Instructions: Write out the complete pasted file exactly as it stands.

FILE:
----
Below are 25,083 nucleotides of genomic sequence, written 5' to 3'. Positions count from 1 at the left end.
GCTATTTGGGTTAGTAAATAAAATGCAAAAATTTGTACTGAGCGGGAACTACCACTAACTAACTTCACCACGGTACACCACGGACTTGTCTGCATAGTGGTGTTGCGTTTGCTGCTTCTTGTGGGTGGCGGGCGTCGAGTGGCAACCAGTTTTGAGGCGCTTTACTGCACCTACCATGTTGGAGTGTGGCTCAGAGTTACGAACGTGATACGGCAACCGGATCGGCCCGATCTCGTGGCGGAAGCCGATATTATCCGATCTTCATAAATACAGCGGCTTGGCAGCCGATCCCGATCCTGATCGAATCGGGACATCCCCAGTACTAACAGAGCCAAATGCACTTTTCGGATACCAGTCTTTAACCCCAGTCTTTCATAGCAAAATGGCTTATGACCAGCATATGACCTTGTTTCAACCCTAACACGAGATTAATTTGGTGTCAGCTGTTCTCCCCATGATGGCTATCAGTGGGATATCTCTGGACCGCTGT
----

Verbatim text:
Below are 25,083 nucleotides of genomic sequence, written 5' to 3'. Positions count from 1 at the left end.
GCTATTTGGGTTAGTAAATAAAATGCAAAAATTTGTACTGAGCGGGAACTACCACTAACTAACTTCACCACGGTACACCACGGACTTGTCTGCATAGTGGTGTTGCGTTTGCTGCTTCTTGTGGGTGGCGGGCGTCGAGTGGCAACCAGTTTTGAGGCGCTTTACTGCACCTACCATGTTGGAGTGTGGCTCAGAGTTACGAACGTGATACGGCAACCGGATCGGCCCGATCTCGTGGCGGAAGCCGATATTATCCGATCTTCATAAATACAGCGGCTTGGCAGCCGATCCCGATCCTGATCGAATCGGGACATCCCCAGTACTAACAGAGCCAAATGCACTTTTCGGATACCAGTCTTTAACCCCAGTCTTTCATAGCAAAATGGCTTATGACCAGCATATGACCTTGTTTCAACCCTAACACGAGATTAATTTGGTGTCAGCTGTTCTCCCCATGATGGCTATCAGTGGGATATCTCTGGACCGCTGT